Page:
There are a few ways to handle multiple packages used to create one project. The multirepo model assumes that the packages are located in different code repositories. Monorepo is a singl...
Why should I learn Ruby on Rails?
Learning a programming language is usually an investment for many years ahead, especially if that’s your first one. It’s not hard to imagine how starting from a specific technology can shape not only the next projects you’ll be working with, but also your way of thinking about software development.
How to start with Ruby on Rails
A long time ago, I was also faced with the choice of a technology I’ll be working with in the foreseeable future. It was around the time when real smartphones were starting to become a thing. I loved the idea of having a small computer with Linux kernel as a device that in the future could help with a lot of tasks that we needed desktop computers for.
The answer was quite simple then - I needed to learn Java to build applications for Android. I had some previous experience with programming, so getting used to heavy IDE wasn’t a big problem. Creating simple applications for mobile devices also was quite straightforward after I learned a bit more about Android SDK. One thing was bothering me though — the building process wasn’t as fun as I thought it would be.
Only after that I’ve started to search for alternatives. I knew right away that iOS with Objective C wasn’t really the answer I was looking for and honestly, I almost gave up with my research. This must look like this, so let’s just continue and maybe in time I’ll get used to it — I told myself and just went back to coding and compiling.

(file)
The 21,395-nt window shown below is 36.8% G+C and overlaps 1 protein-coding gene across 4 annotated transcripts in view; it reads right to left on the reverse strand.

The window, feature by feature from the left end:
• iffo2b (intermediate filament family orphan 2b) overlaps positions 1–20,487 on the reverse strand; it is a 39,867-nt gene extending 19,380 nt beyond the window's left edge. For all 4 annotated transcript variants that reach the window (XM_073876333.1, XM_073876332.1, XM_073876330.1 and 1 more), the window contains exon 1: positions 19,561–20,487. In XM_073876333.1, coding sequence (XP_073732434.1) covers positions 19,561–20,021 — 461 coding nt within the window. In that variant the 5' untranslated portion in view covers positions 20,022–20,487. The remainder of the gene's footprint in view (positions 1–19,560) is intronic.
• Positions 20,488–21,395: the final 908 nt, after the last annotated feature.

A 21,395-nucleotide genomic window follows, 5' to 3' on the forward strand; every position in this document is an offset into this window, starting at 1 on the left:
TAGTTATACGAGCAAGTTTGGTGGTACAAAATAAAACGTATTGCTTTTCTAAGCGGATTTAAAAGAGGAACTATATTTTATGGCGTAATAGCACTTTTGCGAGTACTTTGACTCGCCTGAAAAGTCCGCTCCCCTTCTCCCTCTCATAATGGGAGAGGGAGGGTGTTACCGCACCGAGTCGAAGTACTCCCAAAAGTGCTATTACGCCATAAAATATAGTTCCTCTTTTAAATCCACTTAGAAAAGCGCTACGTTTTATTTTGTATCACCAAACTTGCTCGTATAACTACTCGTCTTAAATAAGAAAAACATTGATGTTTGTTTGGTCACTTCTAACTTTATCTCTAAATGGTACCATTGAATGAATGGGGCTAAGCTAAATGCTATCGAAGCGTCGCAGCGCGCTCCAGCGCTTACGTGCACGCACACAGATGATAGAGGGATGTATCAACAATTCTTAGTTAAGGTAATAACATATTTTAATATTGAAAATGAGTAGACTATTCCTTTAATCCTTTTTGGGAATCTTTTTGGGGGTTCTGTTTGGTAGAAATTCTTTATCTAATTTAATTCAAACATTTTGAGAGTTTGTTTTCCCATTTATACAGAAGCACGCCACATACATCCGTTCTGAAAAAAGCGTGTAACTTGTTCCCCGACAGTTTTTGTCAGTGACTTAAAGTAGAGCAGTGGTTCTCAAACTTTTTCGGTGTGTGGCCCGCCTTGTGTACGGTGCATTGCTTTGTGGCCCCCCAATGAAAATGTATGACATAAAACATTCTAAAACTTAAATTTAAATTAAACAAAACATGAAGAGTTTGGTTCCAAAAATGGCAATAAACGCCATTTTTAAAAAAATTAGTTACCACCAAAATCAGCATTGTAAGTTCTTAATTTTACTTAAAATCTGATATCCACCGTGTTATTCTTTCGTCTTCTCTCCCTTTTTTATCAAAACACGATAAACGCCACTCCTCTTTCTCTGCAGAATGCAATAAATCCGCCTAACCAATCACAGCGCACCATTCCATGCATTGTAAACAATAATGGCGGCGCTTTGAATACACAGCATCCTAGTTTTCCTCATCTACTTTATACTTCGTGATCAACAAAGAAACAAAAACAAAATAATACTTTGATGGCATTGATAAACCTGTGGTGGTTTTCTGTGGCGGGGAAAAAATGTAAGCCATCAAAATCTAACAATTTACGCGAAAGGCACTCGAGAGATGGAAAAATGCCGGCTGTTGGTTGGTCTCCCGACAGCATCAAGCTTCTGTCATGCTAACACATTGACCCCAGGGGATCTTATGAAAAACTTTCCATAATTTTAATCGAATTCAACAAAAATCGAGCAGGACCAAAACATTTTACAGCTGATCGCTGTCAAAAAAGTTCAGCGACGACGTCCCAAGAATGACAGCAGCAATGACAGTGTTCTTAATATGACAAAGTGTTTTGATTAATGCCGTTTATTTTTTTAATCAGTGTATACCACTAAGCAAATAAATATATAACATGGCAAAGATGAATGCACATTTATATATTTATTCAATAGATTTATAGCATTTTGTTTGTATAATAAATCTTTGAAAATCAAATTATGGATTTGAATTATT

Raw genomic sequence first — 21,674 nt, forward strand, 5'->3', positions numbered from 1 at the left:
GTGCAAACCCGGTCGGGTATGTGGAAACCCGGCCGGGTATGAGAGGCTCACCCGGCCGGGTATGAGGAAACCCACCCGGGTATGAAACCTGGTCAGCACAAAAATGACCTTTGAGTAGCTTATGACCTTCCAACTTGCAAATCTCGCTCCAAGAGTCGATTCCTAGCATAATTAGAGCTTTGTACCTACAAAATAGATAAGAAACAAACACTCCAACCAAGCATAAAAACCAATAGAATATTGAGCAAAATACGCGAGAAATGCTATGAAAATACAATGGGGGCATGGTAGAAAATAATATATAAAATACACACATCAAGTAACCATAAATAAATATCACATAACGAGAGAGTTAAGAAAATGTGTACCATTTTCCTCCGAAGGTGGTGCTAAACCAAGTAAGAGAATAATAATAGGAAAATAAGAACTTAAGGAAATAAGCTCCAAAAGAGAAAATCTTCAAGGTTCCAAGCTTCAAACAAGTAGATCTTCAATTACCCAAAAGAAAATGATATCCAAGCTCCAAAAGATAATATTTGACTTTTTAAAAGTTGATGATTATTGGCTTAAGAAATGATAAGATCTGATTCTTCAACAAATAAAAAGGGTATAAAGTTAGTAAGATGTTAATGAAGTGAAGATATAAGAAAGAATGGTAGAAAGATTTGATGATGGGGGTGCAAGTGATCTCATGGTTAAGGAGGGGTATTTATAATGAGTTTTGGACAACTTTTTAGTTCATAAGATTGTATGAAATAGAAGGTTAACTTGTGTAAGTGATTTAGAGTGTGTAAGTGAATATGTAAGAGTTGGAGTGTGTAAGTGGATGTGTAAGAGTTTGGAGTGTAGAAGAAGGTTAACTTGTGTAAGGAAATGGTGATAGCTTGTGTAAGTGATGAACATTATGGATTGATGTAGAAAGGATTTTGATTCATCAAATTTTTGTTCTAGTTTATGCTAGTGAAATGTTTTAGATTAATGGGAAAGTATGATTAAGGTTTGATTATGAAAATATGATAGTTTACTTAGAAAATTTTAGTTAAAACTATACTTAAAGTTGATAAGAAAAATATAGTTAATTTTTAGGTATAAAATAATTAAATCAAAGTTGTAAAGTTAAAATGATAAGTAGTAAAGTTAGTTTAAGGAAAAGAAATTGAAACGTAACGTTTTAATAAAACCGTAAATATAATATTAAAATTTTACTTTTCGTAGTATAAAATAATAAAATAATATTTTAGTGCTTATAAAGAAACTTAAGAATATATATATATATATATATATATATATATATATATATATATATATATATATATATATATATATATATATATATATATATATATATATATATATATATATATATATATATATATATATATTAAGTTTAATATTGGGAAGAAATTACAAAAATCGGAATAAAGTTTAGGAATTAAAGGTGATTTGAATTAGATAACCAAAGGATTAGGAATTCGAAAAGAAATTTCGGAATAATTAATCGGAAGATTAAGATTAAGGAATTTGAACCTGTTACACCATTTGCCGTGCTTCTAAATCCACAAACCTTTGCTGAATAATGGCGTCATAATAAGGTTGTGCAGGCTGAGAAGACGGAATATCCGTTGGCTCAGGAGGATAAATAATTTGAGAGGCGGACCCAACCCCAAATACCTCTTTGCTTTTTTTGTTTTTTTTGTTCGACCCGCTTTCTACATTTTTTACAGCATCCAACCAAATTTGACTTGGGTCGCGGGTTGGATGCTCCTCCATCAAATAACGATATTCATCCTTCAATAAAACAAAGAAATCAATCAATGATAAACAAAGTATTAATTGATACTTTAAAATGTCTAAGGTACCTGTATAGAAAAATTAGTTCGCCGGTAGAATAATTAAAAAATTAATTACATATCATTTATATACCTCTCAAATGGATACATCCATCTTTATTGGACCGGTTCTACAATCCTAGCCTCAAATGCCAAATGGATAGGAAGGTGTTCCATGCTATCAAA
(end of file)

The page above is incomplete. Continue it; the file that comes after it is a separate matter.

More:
Few days later, by some strange chance of luck, I visited my friend who was a web developer at the time. Immediately, I noticed how clean his workspace looked — Sublime Text editor, neatly styled Terminal on the second screen and web browser. And that was it — no bloated IDEs or emulators. All he needed to deliver his work was a fancy code editor.
Knowing the alternative, it was clear that this was the setup I wanted to spend my days with. Later I learned that he was building a Ruby on Rails application, and what was most important, he enjoyed the simplicity of the language, the community and process.
What is Ruby on Rails used for?
Ruby on Rails is great for prototyping, which means you can build a small application very quickly. The framework already contains common elements that you would otherwise need to write yourself, if it wasn’t for the great Rails community. Obviously, this not only means it will be easy to start developing, but later down the line a lot of time is saved by not repeating yourself. If someone already solved the problem, there’s a big chance you will not have to do it again.
It’s not surprising that a lot of startups are built using Ruby on Rails, and some of them are quite big: Airbnb, Groupon, Hulu, Sendgrid, Soundcloud, Zendesk, Shopify or even the liked by everyone Github. At this point, it is worth mentioning that while for smaller apps Rails is no brainer, scaling the codebase to the point of the companies mentioned before requires serious experience and design skills.